4 Secrets to Successful Weight Loss

Smiling after workout

If you look at the process of weight loss, it seems like a no-brainer, doesn't it? Eat less, exercise more, and watch the pounds melt away. It's such a simple concept. In fact, if you believe the hype put out there by some diet books, magazines, and infomercials, it may seem like fast weight loss is just one diet or gadget away...if you could only find the right one.

In that respect, some of those infomercials and books are right—fast weight loss can be just around the corner. But losing weight fast doesn't always mean it will be permanent. For long-term weight loss, the usual diets or programs seem to fall short. So, are you ready to find out the secrets to successful weight loss?

Success Stories

There are more than 4,000 weight loss success stories out there, all part of the National Weight Control Registry, a group that continually gathers information about their members to find out how people really lose weight and keep it off. The members of the NWCR are men and women who have maintained at least a 30-pound weight loss for at least one year. In general, these members:

  • Lost an average of 70 pounds and kept it off for almost 6 years
  • Tried to lose weight previously and were unsuccessful
  • Used both diet and physical activity to lose weight
  • Used a variety of different dietary and activity approaches

What you can already glean from these few facts is that, first, there is no perfect diet or exercise program.

Each member found his or her own combination of dieting and exercising, so that's the first not-so-secret step to losing weight: A willingness to experiment and keep trying until you find a way of eating and moving around that fits with your life.

There's No One Right Way

But, even though there is no one diet or exercise program that fits everyone, there are some common habits and behaviors that all of these successful losers share. What does your diet say about you

It's surely no surprise to learn that exercise is a crucial component for our NWCR members. Men reported burning an average of 2,682 calories a week while women burned about 2,526 calories per week.

This comes out to about an hour of moderate-intensity activity each day, which would fall at a Level 5 on this Perceived Exertion Scale. The most popular form of exercise is walking but many also lift weights, ride bikes, and/or do some form of aerobics as well. This level of exercise is actually more than what is typically recommended for weight loss.

What we can learn from this is that, first, it takes more exercise to maintain weight loss than we might think. But, that doesn't mean you have to overhaul your life overnight in order to make exercise a reality.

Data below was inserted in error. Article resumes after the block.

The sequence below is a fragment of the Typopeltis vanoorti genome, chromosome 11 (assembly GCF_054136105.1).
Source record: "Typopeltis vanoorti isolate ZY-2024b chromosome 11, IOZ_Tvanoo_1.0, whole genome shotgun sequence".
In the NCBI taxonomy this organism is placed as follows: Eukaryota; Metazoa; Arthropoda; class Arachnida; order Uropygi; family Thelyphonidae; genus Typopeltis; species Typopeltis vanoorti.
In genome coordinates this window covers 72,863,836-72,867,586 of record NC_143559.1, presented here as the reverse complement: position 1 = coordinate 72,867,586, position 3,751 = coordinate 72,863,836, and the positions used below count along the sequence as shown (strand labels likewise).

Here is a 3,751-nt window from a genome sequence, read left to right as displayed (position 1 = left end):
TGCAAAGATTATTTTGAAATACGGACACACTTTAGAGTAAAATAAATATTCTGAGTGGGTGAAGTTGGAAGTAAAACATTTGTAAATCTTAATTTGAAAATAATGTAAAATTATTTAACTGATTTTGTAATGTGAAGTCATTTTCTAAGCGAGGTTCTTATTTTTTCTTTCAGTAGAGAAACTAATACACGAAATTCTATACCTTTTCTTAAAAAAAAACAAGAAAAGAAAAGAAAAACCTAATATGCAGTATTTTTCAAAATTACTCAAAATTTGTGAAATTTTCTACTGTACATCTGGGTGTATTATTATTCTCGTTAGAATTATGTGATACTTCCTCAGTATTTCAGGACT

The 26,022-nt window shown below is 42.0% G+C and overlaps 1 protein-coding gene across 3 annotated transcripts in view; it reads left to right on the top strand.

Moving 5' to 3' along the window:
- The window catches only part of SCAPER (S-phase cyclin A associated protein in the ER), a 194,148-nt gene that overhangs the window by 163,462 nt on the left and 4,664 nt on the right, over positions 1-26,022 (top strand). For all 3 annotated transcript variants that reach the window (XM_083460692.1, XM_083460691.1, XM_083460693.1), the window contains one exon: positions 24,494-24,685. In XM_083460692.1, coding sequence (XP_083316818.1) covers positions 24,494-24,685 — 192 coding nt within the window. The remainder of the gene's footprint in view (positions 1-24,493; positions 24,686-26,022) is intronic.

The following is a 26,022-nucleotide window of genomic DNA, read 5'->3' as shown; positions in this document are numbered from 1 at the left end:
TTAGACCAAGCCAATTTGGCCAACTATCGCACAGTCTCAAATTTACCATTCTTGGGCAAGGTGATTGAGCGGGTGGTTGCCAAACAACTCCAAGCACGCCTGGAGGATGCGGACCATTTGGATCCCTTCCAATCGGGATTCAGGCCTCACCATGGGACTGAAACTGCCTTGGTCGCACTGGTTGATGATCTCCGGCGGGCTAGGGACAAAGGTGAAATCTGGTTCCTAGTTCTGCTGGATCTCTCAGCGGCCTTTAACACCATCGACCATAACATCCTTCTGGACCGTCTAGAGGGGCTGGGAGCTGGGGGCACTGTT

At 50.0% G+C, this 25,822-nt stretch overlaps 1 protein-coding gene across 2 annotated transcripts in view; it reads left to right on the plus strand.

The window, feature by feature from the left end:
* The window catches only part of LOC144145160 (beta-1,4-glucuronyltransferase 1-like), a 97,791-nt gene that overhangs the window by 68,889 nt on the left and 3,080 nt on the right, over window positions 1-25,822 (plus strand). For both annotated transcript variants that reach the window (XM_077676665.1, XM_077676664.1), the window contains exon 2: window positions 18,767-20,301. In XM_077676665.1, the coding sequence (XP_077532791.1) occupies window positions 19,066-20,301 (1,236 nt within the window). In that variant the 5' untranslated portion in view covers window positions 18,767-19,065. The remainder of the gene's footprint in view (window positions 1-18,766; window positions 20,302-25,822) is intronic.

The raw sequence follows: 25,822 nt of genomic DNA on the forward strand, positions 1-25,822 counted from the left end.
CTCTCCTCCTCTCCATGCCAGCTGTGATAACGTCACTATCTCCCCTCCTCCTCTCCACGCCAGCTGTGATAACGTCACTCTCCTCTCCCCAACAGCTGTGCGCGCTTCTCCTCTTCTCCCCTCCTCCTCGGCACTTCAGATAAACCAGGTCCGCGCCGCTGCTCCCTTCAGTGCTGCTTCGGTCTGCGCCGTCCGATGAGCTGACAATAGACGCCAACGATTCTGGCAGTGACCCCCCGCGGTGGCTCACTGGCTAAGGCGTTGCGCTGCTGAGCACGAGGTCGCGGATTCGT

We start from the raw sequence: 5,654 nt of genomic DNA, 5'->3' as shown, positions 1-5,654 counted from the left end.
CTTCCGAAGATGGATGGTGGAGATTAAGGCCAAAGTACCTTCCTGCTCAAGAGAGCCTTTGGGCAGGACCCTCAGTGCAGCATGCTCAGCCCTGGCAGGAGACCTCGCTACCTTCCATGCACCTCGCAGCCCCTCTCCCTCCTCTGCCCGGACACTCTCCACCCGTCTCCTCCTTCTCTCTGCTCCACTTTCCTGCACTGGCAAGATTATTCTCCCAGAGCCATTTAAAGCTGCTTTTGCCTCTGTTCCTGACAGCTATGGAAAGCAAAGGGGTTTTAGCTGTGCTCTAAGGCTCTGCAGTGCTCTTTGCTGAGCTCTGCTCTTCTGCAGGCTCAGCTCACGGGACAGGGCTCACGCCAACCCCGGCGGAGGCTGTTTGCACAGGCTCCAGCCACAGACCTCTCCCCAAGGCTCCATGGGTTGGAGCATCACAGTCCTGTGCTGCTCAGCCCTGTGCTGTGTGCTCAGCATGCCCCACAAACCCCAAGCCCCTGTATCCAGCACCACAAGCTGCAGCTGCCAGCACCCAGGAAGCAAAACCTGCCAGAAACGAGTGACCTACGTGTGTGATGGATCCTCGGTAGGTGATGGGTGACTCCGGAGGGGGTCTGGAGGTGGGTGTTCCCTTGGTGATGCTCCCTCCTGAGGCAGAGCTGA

1. Exercise

Before you panic about that much exercise, give yourself permission to take that time and experiment with different activities, schedules and frequencies will allow you to find what will work for you in the long-term, not just a few days or weeks. It's also helpful to find something that you enjoy. Experiment with different activities. If you don't enjoy it, you may do it for a day or two and then give up. You need something fun and a little challenging in order to stay motivated.

A basic exercise routine should include cardio, strength training, and flexibility exercises to help you burn calories, build muscle, and keep your connective tissue flexible.

Setting up Your Own Program

  • Getting Started with Cardio: This step-by-step approach teaches you how to ease into a basic cardio program.
  • Getting Started with Strength Training: If you're lost when it comes to lifting weights, this article takes you through each phase of a strength program.
  • Flexibility Training: This article gives you the basics about how and when to stretch as well as tips for getting the most out of your flexibility routine.

If you need more help, you can always work with a personal trainer (you can also find them online).

Tips and Tricks

If you get confused about where to start, just remember: Doing something is always better than nothing so, when all else fails, go for a walk. And, remember, you can set up your program any way you like. A few things you can do include:

  • Splitting your routine. Split your workouts throughout the day and you'll still get the weight loss and health benefits.
  • Varying your intensity. If you work harder, you can often shorten your workouts, so having workouts of varying intensities can give you more leeway in your exercise schedule.
  • Incorporating other activities. Structured exercise is important, but general activity can also make a big difference in burning calories. Also called NEAT (Non-exercise activity thermogenesis), it just means moving around as much as possible. It all counts!
  • Be patient. Permanent weight loss is a slow process and so is changing bad habits. Give yourself time to figure out how to make these changes and then give your body the time it needs to lose weight.

2. Healthy Eating

It should also come as no surprise that the next part of successful weight loss involves diet. The majority of NWCR members reported eating a low-calorie, low-fat diet, with women eating an average of 1,306 calories a day (24.3 percent from fat) and the men eating about 1,685 calories a day (23.5 percent from fat).

What's interesting is that about half of the members used some kind of program while the other half did it on their own. Regardless of which path they followed, the members ended up following the same type of diet. In addition, about 80 percent of members reported eating breakfast each day, which science has already shown leads to a lower BMI than people who skip breakfast.

Just some of the tricks they used to cut calories included modifying their food intake in some way, self-monitoring food intake, or using a food log.

Tips and Tricks

For many of us, diets don't work very well and some people find that making small changes to how they eat each day leads to more success, even if the weight loss is slower.

  • Pantry Makeover: Start inside your pantry and fridge. Keeping tempting foods around makes it so hard to stay healthy. Learn what to keep and what to throw away.
  • Avoid Diets and Make Real Change: Instead of changing how you eat overnight, use healthy eating tips to make small changes without dieting.